No, that’s not normal weather.



  23. de stijl says:


    Good for you! Don’t go being foolish. Stay home and be safe.

    Home Xmas is best Xmas! Make it your own.

  24. Michael Cain says:


    I can’t remember the last time I saw a launch where the word “falcon” was not used.

    Really amazing how quickly SpaceX has come to dominate US commercial launches. This Ariane launch got into the news because of the very expensive NASA cargo it was carrying. The Space Launch System will get a bunch of coverage in February for its first flight. An Atlas V flight in May with Boeing’s second attempt to get their capsule (unmanned again) to the ISS will get coverage. And ULA is still saying they’ll do the first flight of the new Vulcan in mid-year, even though they have not received the flight-rated engines. Bezos says the New Glenn — dependent on the same engines as the Vulcan — will fly late in 2022.

    SpaceX has 36 Falcon 9 and Falcon Heavy launches booked for 2022, plus however many Starlink launches they slip in.

  25. CSK says:

    I don’t know what your travel route would have been, but there was a 15-car crash on the Everett Turnpike in Nashua this morning; the road had to be closed for a while. Vehicles were sliding off the road.

    Stay home; stay safe.

  26. de stijl says:

    @liberal capitalist:

    Yesterday in Iowa it was 60F. I got hot and sweaty on my walk on on Christmas Eve. I carried my two outer layers for three miles out of the four. Was kinda sweaty when I got home.

    No, not normal. At all. Maybe there is something to this global warming thing folks keep talking about.

    It was a good walk, nevertheless.p

  27. becca says:

    Merry Christmas to everyone! 70 degrees and climbing here in Memphis. It’s gonna stay near or above 70 all week. It’s beautiful here on the lake, the tiny diving ducks and mergansers are loving it, but not very Christmasy. Still enjoying the season,tho.

  28. Joe says:

    Rainy and warm here in the Midwest. Had a family feast with all of my kids and some of my fiancé’s last night. Another feast today with the other of hers. Dogs everywhere. One quiet moment for me between seas of activity. It’s all pretty great.

    Merry Christmas to everyone here!

  29. Jen says:

    @CSK: We would have been heading north, toward the Lakes region. The 15-car pileup on the Everett and the I-89 closure in Tilton were on the radio this morning, along with a bunch of other spin-outs and accidents. I’m glad we’re staying home.

    As far as the evening meal’s concerned, I have ransacked the freezer and pantry and will be doing a “tasting menu” dinner. I found some frozen shrimp, a chicken breast, and a boneless pork chop. All small enough to be thawed by dinnertime, and enough there that by doing multiple small plates, it will add up to enough for dinner and feel special enough for a holiday meal.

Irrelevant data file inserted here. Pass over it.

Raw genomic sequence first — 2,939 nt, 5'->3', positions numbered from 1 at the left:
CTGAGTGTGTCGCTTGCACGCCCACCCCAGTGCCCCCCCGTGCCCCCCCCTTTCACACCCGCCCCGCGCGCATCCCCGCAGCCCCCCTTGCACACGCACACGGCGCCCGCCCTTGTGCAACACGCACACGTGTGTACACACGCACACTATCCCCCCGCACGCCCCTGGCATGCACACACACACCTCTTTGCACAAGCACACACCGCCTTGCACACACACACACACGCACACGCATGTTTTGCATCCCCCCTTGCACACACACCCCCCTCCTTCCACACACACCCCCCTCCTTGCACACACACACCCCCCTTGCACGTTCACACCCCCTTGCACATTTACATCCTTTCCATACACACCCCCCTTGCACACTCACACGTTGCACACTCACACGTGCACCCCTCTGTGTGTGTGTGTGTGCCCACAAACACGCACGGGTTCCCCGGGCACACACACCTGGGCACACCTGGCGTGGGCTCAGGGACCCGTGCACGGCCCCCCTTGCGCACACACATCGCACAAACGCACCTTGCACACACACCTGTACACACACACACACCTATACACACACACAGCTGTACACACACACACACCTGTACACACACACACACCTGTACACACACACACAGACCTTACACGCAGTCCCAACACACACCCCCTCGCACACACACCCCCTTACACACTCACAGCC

It’s sort of fun to challenge one’s self like this on occasion! Like a home-bound episode of “Chopped.”

  30. CSK says:

    That will be fun. You know, you could make the shrimp, chicken, and pork into a paella if you have rice, frozen peas, tomatoes and the necessary seasonings.

  31. Mister Bluster says:

    @CSK:..shrimp, chicken, and pork
    Damn! Reminds me of the Gumbo at the Show Me’s here in Sleepytown. Too bad they shut down. Not to mention that they were open on Christmas!

  32. Jen says:

    @CSK: That was actually my first instinct, but I was surprised to discover we have no frozen peas. Not sure exactly how that happened, it’s typically a staple. I probably could forego the peas, but the tasting menu seems both fancier and less likely to generate leftovers. Also, it gives me a project for the day, so there’s that… 🙂

  33. Michael Cain says:

    Even farther back, Door Knock Dinners. Gordon Elliot showed up at the door with a (usually) local chef, they ransack the freezer and pantry, and the chef whips up a fancy meal. I admit that I was occasionally suspicious of the less-than-usual things in those freezers…

  34. Kathy says:

    @Just nutha ignint cracker:

    I wouldn’t have thought that the day before Christmas Eve would have been the best day for this announcement,

    Agreed. It’s Xmas Eve when Santa hands out lumps of coal to naughty children.

  35. liberal capitalist says:

    @de stijl:

    By the way, my musically enamored friend… My guess is that you may just know how to download a torrent. If so, you may enjoy “Jingle Bell Rocks” (2013). It’s a documentary of a subculture of folks that are just crazy about Christmas music.


    It’s a niche, but one that’ll bring a smile to your face.

  36. Michael Reynolds says:

    OMG, Katherine and I stayed there some months ago (nice hotel) on our ‘places where we used to be poor and desperate’ nostalgia tour. We had an apartment in Old Port on Fox Court (an alley essentially). I waited and managed at a restaurant called Blue Moon (RIP) where the parking lot on Fore Street is, while I was reviewing restaurants for the Maine Sunday Telegram under a pseudonym. I really like Portland a lot.

  37. de stijl says:

    @liberal capitalist:

    Thanks for the thought but no to torrent. I don’t use torrent on purpose.

    I am not into Christmas music, I am into music I play at Christmas. My playlist would strike any other person as bizarre. I like weird shit.

    I used to live like a block away from a Walgreens. Block and a half. They sold cigs (back when I smoked), decent booze, and light groceries.

    A dude I knew worked there as check-out.